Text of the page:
We are The Dual Strategy REIT. United Realty Trust Incorporated is a newly organized Maryland corporation incorporated on November 8, 2011 that intends to invest primarily in interests in real estate located in the United States, with a primary focus on the eastern United States and in markets that we believe are likely to benefit from favorable demographic changes, or that we believe are poised for strong economic growth. We may invest in interests in a wide variety of commercial property types, including office, industrial, retail and hospitality properties, single-tenant properties, multifamily properties, age-restricted residences and in other real estate-related assets. We expect to build a high-quality portfolio intended to generate current income and to provide capital preservation, capital appreciation and portfolio diversification. These properties may be existing income-producing properties, newly constructed properties or properties under development or under construction. We may acquire assets directly or through joint ventures, by making an equity investment in a project or by making a mezzanine or bridge loan with a right to acquire equity in the project. We also may buy debt secured by an asset with a view toward acquiring the asset through foreclosure. We also may originate or invest in mortgages, bridge or mezzanine loans and tenant-in-common interests, or entities that make investments similar to the foregoing. Further, we may invest in real estate-related securities, including securities issued by other real estate companies.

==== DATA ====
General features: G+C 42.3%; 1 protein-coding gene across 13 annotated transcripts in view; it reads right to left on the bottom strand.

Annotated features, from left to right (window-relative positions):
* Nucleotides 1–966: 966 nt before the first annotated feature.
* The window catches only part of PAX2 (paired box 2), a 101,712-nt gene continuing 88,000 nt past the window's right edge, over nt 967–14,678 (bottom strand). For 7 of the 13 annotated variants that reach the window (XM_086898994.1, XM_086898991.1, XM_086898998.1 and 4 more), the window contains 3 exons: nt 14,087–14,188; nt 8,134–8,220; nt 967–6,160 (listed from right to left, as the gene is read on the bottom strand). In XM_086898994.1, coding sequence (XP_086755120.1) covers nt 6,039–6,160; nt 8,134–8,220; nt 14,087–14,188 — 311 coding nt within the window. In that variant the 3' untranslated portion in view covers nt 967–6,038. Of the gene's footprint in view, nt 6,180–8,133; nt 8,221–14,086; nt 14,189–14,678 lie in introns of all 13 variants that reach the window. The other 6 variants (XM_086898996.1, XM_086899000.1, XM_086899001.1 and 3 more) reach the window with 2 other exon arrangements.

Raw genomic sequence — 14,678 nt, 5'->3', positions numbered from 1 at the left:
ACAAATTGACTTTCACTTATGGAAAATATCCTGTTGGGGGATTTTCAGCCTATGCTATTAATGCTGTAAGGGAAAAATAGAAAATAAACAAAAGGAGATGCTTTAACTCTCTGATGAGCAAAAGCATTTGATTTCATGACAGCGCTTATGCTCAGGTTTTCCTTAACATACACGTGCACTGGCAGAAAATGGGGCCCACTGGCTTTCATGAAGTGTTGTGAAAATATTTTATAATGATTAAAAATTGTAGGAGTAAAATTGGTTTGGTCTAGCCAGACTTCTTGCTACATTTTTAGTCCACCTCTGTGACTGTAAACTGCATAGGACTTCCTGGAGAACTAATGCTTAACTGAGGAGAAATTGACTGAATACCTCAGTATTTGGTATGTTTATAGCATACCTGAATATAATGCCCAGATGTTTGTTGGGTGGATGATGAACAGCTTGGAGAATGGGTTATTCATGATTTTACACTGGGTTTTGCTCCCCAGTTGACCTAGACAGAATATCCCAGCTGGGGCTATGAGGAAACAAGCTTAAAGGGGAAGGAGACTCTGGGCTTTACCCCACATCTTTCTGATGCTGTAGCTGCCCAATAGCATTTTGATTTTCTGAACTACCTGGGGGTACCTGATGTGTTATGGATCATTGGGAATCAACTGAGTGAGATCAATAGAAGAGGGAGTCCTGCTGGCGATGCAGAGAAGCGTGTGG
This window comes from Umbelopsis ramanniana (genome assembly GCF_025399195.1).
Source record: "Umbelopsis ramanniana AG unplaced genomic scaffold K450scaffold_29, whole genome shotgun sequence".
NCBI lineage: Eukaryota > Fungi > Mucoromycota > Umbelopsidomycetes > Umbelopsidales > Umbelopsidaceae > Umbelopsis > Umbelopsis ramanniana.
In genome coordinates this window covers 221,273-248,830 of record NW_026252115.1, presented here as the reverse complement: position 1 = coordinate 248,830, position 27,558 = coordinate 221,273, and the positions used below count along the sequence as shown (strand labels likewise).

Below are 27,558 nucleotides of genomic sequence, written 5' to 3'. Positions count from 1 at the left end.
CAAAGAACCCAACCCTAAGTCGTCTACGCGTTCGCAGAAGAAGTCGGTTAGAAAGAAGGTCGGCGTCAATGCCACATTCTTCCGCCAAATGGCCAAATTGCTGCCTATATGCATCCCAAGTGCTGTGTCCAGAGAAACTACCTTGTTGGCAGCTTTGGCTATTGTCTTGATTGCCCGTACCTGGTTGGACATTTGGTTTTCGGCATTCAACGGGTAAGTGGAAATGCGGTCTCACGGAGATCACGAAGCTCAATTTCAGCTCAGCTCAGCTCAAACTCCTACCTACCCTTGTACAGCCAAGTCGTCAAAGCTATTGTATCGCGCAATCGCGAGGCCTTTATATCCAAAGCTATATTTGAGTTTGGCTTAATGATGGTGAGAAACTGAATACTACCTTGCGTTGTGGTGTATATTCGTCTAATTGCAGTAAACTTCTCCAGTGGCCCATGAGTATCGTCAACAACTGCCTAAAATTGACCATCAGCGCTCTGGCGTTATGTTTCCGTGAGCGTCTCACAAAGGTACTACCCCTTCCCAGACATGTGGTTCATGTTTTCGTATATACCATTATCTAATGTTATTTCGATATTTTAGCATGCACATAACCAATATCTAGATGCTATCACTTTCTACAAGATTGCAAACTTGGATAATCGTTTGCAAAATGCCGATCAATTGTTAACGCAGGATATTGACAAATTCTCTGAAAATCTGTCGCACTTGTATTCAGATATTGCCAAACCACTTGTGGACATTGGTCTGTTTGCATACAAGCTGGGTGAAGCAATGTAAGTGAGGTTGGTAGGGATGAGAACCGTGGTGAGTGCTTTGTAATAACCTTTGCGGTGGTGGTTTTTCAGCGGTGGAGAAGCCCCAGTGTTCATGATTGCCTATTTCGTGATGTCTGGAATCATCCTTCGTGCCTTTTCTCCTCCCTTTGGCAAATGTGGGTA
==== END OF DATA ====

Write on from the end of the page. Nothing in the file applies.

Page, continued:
We expect to invest approximately 80% of our funds in direct real estate investments and other equity interests, and approximately 20% of our funds in debt interests, which may include bridge or mezzanine loans. We expect this breakdown to remain approximately the same even if we only raise the minimum offering amount or an amount substantially less than our maximum offering amount.

Our sponsor is United Realty Advisor Holdings LLC, a Delaware limited liability company. Messrs. Jacob Frydman and Eli Verschleiser control and indirectly own our sponsor.

We will be externally advised by our advisor. Our advisor will conduct our operations and manage our portfolio of real estate investments. We have no paid employees. Messrs. Frydman and Verschleiser control our advisor and together hold a majority of the economic interests in it.

We intend to conduct our operations so that the company and its subsidiaries are not required to register as an investment company under the Investment Company Act.

Our office is located at 44 Wall Street, Second Floor, New York, NY 10005. Our telephone number is (212) 388-6800. Our fax number is (212) 388-6801, and our website address is www.unitedrealtytrust.com.

What is the market opportunity?